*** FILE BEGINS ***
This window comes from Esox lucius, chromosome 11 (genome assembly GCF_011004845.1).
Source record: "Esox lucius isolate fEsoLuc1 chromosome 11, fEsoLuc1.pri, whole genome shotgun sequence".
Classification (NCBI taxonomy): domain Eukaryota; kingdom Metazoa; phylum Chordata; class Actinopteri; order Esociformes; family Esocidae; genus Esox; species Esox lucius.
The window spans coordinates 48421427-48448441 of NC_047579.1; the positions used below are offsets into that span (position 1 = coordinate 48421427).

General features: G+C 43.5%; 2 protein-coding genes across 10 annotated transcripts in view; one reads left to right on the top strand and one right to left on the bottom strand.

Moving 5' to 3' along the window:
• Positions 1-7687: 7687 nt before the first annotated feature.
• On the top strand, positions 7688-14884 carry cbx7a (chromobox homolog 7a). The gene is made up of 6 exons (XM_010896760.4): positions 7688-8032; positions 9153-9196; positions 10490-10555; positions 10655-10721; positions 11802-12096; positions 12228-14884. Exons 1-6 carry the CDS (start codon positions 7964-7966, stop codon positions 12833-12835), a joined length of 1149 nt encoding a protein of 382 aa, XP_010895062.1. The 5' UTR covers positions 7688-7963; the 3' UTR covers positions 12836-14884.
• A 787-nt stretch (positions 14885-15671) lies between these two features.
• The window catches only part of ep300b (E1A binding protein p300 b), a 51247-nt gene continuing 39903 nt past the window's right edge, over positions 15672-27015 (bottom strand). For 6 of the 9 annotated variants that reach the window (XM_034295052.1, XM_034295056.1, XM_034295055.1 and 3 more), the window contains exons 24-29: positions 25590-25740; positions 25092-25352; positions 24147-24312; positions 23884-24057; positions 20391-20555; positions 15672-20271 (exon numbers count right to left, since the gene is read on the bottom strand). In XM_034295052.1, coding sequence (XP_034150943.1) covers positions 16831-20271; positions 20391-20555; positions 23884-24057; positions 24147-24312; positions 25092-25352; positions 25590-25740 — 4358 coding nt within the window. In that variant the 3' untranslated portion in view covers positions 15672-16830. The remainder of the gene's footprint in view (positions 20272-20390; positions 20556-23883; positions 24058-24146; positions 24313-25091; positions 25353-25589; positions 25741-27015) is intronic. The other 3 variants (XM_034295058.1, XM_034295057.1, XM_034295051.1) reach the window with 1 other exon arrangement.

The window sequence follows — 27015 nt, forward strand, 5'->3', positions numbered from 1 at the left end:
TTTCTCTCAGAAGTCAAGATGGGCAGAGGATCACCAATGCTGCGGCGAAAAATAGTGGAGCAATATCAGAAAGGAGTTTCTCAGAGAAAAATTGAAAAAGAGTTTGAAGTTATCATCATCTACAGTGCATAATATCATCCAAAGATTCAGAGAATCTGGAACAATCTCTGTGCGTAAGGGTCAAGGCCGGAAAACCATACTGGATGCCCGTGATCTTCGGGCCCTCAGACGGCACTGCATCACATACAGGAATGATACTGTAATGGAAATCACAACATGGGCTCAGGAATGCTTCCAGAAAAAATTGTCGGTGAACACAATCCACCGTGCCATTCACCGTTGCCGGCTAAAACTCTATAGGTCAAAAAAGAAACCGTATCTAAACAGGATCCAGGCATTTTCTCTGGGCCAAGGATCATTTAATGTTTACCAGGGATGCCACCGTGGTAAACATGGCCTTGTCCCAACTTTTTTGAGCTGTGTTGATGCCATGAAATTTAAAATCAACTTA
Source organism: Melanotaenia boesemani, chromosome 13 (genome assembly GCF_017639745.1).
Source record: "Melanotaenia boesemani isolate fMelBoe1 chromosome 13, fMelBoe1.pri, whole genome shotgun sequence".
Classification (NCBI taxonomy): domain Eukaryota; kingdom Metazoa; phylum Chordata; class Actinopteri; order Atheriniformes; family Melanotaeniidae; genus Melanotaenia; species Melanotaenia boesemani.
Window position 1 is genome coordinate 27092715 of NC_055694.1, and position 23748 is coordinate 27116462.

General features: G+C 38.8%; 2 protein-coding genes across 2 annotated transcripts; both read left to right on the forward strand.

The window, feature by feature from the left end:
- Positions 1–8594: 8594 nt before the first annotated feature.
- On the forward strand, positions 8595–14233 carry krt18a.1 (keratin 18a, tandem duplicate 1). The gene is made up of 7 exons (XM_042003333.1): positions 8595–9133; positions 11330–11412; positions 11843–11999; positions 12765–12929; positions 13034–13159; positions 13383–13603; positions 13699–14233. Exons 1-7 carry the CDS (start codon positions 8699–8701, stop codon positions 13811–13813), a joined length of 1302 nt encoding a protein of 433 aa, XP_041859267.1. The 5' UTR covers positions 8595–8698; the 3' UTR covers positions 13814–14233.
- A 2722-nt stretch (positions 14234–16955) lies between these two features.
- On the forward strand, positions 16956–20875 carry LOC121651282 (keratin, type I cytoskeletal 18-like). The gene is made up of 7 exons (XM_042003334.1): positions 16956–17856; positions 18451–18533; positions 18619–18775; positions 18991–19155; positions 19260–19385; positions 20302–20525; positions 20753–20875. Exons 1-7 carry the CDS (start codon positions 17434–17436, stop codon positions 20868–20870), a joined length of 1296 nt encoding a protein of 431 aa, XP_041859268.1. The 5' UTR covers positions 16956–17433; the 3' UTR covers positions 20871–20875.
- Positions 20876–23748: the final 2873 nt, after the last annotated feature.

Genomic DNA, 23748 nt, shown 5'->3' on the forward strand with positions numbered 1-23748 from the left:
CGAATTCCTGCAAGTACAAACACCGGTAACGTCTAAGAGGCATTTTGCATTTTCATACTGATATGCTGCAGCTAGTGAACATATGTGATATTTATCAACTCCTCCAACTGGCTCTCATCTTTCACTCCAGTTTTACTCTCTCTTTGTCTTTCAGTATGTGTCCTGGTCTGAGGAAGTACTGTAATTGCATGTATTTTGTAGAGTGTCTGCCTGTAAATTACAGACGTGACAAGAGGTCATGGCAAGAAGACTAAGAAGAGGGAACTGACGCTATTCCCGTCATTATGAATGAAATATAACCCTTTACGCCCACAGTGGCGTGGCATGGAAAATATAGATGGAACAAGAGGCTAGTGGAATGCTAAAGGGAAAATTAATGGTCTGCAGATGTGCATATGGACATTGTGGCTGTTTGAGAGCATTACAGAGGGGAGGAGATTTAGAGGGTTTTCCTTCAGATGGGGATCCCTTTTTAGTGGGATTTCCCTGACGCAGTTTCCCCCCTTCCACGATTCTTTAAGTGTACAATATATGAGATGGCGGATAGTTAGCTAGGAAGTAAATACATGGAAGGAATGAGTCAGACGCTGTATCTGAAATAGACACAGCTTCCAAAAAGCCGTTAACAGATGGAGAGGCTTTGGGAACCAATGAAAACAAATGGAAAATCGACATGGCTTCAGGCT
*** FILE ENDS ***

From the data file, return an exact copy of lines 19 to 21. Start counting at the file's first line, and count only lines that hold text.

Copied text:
- Positions 1–8594: 8594 nt before the first annotated feature.
- On the forward strand, positions 8595–14233 carry krt18a.1 (keratin 18a, tandem duplicate 1). The gene is made up of 7 exons (XM_042003333.1): positions 8595–9133; positions 11330–11412; positions 11843–11999; positions 12765–12929; positions 13034–13159; positions 13383–13603; positions 13699–14233. Exons 1-7 carry the CDS (start codon positions 8699–8701, stop codon positions 13811–13813), a joined length of 1302 nt encoding a protein of 433 aa, XP_041859267.1. The 5' UTR covers positions 8595–8698; the 3' UTR covers positions 13814–14233.
- A 2722-nt stretch (positions 14234–16955) lies between these two features.